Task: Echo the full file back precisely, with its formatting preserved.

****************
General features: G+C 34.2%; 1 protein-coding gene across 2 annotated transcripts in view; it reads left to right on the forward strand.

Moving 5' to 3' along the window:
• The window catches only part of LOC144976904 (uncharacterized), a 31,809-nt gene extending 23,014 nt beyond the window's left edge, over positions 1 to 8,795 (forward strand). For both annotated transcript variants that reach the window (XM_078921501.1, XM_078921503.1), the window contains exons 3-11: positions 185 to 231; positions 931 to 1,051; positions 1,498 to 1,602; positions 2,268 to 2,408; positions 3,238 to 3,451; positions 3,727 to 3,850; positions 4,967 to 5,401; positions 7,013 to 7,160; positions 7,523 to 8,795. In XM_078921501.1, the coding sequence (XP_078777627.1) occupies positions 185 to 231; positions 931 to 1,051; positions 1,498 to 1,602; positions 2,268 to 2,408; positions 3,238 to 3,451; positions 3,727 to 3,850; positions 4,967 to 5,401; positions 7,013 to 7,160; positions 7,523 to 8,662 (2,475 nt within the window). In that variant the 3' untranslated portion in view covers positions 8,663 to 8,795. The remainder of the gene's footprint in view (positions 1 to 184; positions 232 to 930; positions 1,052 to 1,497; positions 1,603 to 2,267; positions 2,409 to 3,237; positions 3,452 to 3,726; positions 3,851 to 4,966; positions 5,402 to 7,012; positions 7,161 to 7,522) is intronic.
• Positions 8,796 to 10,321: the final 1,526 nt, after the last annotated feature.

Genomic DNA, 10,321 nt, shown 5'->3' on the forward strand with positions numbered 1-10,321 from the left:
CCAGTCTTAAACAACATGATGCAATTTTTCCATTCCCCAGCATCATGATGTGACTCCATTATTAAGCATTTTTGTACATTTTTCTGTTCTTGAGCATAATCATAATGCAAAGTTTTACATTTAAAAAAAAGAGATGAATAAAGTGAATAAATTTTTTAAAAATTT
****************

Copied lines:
General features: G+C 34.2%; 1 protein-coding gene across 2 annotated transcripts in view; it reads left to right on the forward strand.

Moving 5' to 3' along the window:
• The window catches only part of LOC144976904 (uncharacterized), a 31,809-nt gene extending 23,014 nt beyond the window's left edge, over positions 1 to 8,795 (forward strand). For both annotated transcript variants that reach the window (XM_078921501.1, XM_078921503.1), the window contains exons 3-11: positions 185 to 231; positions 931 to 1,051; positions 1,498 to 1,602; positions 2,268 to 2,408; positions 3,238 to 3,451; positions 3,727 to 3,850; positions 4,967 to 5,401; positions 7,013 to 7,160; positions 7,523 to 8,795. In XM_078921501.1, the coding sequence (XP_078777627.1) occupies positions 185 to 231; positions 931 to 1,051; positions 1,498 to 1,602; positions 2,268 to 2,408; positions 3,238 to 3,451; positions 3,727 to 3,850; positions 4,967 to 5,401; positions 7,013 to 7,160; positions 7,523 to 8,662 (2,475 nt within the window). In that variant the 3' untranslated portion in view covers positions 8,663 to 8,795. The remainder of the gene's footprint in view (positions 1 to 184; positions 232 to 930; positions 1,052 to 1,497; positions 1,603 to 2,267; positions 2,409 to 3,237; positions 3,452 to 3,726; positions 3,851 to 4,966; positions 5,402 to 7,012; positions 7,161 to 7,522) is intronic.
• Positions 8,796 to 10,321: the final 1,526 nt, after the last annotated feature.

Genomic DNA, 10,321 nt, shown 5'->3' on the forward strand with positions numbered 1-10,321 from the left:
CCAGTCTTAAACAACATGATGCAATTTTTCCATTCCCCAGCATCATGATGTGACTCCATTATTAAGCATTTTTGTACATTTTTCTGTTCTTGAGCATAATCATAATGCAAAGTTTTACATTTAAAAAAAAGAGATGAATAAAGTGAATAAATTTTTTAAAAATTT